Of course, I should have written "who would have continued to live - if American biotechnologists had not been forcibly prevented from saving their lives."
The argument is still wrong, though Adam. It is not known the work of American biotechnologists will save even one life, and even if their work would do that, it is not the reason it is wrong to use force to prevent them from doing research, or doing anything else they choose to do. The argument is utilitarian, suggesting, if there work had no effect accept to waste money, for example, it would be ok to use force to prevent them from doing whatever they are doing. (It is implied, not stated, whenever the utilitarian argument is used.)
When the same argument is made by the nanny-staters, you don't like it. When they say, this law will save lives by preventing traffic fatalities, or accidental deaths, or whatever new coercive protective law is supposed to save us from, they will argue, if you prevent this law and people die because of it, "you are guilty."
It is objectively wrong to base any argument on what you hope will happen, what you expect to happen, or what, by all rights will probably happen, if it hasn't actually happened. It is, as the old saying goes, counting your chickens before they hatch.
I happen to think the thing you are arguing for is correct. There is no excuse for the government to be involved in research, or in anyway to restrict anyone from pursuing any kind of research they choose. But these arguments from, "potentials," "might be(s)," and estimates of how many lives, "could be saved," are technically fallacies, and undercut the real moral principles for opposing government involvement in research in any way whatsoever.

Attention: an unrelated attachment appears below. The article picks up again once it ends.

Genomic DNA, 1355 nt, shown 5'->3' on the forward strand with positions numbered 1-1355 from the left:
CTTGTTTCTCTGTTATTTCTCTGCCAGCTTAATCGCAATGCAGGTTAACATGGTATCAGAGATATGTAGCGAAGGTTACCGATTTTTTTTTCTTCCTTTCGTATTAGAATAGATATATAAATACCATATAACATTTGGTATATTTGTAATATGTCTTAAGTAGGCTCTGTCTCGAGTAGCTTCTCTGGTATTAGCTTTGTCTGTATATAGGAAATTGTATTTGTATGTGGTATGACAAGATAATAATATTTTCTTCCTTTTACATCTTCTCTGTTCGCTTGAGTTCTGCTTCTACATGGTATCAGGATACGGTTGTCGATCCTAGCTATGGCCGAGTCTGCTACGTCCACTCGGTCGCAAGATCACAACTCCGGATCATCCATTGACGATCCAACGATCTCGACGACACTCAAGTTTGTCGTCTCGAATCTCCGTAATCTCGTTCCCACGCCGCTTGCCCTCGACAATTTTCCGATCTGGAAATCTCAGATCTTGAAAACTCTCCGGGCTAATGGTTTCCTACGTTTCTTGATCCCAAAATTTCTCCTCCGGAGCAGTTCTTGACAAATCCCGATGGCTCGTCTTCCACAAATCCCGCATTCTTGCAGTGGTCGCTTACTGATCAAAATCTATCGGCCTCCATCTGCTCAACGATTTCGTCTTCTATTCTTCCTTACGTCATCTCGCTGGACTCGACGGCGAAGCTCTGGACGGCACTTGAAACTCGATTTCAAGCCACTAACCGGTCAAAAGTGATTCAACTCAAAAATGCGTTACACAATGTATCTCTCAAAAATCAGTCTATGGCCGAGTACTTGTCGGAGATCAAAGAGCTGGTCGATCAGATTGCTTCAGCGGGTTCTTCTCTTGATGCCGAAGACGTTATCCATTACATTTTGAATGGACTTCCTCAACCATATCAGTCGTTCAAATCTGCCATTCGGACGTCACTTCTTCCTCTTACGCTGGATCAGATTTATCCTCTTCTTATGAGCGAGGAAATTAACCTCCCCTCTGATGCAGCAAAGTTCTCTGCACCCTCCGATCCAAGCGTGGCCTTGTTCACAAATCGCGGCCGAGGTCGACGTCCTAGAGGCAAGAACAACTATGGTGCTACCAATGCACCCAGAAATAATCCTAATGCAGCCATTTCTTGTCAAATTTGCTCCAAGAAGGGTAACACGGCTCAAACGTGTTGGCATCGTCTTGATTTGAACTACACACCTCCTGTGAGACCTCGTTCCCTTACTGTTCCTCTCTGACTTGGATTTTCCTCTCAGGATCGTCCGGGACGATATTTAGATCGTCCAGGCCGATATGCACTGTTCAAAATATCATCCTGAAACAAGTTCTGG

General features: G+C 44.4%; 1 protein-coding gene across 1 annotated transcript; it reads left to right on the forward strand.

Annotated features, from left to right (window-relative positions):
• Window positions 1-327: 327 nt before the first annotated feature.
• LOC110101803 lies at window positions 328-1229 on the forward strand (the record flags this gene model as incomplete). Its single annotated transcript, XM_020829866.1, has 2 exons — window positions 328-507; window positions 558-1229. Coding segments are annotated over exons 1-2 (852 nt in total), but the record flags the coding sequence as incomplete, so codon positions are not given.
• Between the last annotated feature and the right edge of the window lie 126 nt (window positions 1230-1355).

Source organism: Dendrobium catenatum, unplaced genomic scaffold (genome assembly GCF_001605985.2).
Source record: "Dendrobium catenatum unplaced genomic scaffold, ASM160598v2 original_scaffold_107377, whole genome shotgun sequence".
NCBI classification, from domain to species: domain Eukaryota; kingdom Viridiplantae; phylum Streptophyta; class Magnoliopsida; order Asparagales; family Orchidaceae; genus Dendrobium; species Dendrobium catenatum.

Oh yes, why did you say this: Today, there are 4 countries in the world that still have 50%+ socialist economies: North Korea, Myanmar, Cuba and Venezuela.
Socialism is not determined by what a country calls itself; Sweden is certainly more than 50% socialist (despite its claims otherwise), and how soon we forget Vietnam (and Laos and Cambodia). Burma (Myanmar) is no more socialist than its neighbors, India, Pakistan, or Bangladesh, whatever they call themselves. Whatever the name, where the government is a total oppressive tyranny, as most of the governments of the world are, it is that aspect of Socialism they embrace that is evil. Are England, Belgium, even Swizterland less than 50% socialist?